The Bentwaters-Rendlesham Forest incident

In late December 1980, air-traffic controllers encountered something alarming near Royal Air Force Bentwaters in England. Used by the U.S. Air Force as a European foothold during the Cold War, Bentwaters housed a secret stash of nuclear weapons in 25 fortified underground bunkers.

“We looked up on the radar scope and saw something…not like anything I’d seen before,” Ivan Barker, a U.S. Air Force air-traffic controller working that night, told HISTORY.com.

Barker, a master sergeant who was second in charge at the facility, says he was an 18-year veteran at that point and knew “about every aircraft in the U.S., NATO and the Soviet bloc.” This object, he says, shocked him and his two colleagues that night with its remarkable speed and maneuverability. On radar, it covered 120 miles in a matter of seconds, he said: “It had to be moving Mach 5, 6, 7 or 8—faster than anything other than possibly a missile.”

As he looked up from the radar to view it directly, the craft moved into close range, slowed and then stopped over the base’s water tower: “Like a helicopter hovering, except with a helicopter you get movement up and down. This was stationary. It was between about 1,500 and 2,000 feet high. The thing was…at least a city block…in diameter.”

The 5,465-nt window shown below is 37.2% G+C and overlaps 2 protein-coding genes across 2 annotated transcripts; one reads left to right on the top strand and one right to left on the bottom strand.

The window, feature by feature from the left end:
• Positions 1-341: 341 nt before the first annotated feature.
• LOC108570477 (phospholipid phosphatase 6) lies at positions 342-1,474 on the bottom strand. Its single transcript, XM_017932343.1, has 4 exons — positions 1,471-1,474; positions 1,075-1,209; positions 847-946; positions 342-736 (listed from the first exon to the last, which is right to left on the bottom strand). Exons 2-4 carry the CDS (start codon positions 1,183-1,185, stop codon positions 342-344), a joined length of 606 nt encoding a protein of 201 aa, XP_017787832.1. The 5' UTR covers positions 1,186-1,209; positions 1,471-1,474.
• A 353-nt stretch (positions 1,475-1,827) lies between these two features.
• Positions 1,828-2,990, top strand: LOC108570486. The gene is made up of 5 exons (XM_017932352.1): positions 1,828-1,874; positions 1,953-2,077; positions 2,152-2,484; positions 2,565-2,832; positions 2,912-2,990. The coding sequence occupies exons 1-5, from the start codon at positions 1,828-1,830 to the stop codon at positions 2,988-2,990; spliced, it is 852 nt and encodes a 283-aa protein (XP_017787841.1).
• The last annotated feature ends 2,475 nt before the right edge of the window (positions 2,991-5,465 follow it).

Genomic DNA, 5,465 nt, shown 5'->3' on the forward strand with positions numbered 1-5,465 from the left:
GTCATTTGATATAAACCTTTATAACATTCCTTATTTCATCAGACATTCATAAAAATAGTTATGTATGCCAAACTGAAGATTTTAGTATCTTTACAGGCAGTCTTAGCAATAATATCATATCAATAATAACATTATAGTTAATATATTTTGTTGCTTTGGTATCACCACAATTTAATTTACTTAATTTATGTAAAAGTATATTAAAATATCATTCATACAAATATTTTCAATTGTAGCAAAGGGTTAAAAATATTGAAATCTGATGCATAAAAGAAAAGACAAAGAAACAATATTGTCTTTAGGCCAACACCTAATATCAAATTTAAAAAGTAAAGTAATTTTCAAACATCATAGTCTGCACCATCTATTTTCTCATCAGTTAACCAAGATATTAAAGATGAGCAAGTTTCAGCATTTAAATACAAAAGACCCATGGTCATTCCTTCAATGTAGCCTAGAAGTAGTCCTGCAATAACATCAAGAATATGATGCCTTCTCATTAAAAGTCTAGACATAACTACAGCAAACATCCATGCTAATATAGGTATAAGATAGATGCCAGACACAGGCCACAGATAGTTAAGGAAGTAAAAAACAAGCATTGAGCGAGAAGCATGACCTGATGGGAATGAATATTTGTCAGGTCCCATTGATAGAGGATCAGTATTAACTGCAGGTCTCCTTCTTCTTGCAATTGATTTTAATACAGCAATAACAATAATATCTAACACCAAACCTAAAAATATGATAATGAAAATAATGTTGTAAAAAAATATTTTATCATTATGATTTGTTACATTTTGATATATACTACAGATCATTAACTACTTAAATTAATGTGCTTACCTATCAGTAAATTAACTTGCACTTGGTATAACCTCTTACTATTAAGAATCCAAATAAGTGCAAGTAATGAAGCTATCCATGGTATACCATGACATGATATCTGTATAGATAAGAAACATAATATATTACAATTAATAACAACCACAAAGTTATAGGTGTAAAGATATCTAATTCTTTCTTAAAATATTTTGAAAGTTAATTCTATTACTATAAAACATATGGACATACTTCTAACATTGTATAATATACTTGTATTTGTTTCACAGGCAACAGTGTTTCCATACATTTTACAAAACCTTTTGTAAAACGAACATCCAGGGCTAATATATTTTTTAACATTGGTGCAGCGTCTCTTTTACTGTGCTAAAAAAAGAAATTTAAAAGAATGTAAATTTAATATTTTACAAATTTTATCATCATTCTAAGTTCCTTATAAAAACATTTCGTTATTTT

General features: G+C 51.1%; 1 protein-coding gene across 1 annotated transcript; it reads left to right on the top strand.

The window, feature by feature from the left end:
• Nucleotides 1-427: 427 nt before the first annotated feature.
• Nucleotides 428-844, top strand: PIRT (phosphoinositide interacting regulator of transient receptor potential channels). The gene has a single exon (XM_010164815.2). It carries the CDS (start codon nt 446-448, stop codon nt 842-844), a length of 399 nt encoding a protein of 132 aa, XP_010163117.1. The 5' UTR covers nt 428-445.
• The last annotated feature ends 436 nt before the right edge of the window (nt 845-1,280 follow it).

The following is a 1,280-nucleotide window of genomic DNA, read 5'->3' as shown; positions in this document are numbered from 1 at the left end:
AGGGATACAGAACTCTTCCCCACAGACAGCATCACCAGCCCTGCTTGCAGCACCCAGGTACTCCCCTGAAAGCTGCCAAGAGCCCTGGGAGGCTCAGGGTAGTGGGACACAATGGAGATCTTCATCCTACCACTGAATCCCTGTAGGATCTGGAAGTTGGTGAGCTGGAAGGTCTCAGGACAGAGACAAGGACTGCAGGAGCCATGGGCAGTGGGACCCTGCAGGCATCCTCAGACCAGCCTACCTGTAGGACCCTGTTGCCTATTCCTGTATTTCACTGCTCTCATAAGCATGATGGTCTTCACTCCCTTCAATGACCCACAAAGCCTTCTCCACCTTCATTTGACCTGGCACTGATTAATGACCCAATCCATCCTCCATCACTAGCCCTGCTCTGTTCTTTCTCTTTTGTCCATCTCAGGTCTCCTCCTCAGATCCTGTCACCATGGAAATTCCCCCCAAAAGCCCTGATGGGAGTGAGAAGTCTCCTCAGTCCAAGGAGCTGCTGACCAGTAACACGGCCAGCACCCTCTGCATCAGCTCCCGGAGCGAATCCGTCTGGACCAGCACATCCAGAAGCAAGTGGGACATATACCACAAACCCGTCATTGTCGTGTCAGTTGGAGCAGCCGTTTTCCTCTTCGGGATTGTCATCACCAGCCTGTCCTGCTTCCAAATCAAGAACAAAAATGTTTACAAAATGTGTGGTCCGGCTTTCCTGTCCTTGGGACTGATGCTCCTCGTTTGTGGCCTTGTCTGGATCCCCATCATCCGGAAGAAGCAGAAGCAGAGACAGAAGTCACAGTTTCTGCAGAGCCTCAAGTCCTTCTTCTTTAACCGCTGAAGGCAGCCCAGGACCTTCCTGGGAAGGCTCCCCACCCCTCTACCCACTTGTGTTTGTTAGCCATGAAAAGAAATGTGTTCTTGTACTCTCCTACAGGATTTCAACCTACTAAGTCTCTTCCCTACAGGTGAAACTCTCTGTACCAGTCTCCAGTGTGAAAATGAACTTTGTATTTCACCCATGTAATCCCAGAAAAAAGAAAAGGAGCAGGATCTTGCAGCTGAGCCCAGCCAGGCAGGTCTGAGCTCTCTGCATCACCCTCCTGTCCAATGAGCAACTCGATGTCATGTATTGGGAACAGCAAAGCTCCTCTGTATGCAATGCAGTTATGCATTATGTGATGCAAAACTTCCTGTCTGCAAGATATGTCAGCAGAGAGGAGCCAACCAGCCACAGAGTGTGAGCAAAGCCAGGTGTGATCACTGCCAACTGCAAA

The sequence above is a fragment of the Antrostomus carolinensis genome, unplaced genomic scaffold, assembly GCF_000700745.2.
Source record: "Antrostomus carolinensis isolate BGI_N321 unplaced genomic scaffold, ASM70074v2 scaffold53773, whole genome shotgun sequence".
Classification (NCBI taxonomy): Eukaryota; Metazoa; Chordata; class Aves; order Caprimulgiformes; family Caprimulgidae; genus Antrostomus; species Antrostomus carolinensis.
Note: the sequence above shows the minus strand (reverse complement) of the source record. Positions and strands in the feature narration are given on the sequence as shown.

Barker says it was shaped like a giant basketball, with portholes around the center, from which lights were emanating outward. “I was shocked… There was nothing aerodynamic about it. Basketballs don’t fly.”

It stopped over the water tower for only a few seconds, he said, before reversing course and speeding back the way it came in: “It was like—swish!—it’s gone.”

Barker didn’t report the sighting to his superiors. “You don’t understand what the Air Force did to people who reported UFOs,” he says.

Barker’s story dovetails with that of Col. Charles Halt, Bentwaters’ deputy commander at the time. Halt led a patrol that night to investigate strange colorful lights seen descending into nearby Rendlesham Forest. Halt described to Elizondo what he saw from inside the forest: a red light moving horizontally though the trees, "obviously under some kind of intelligent control.” A laser-like beam, he said, “landed 10-15 feet away from us. I was literally in shock.”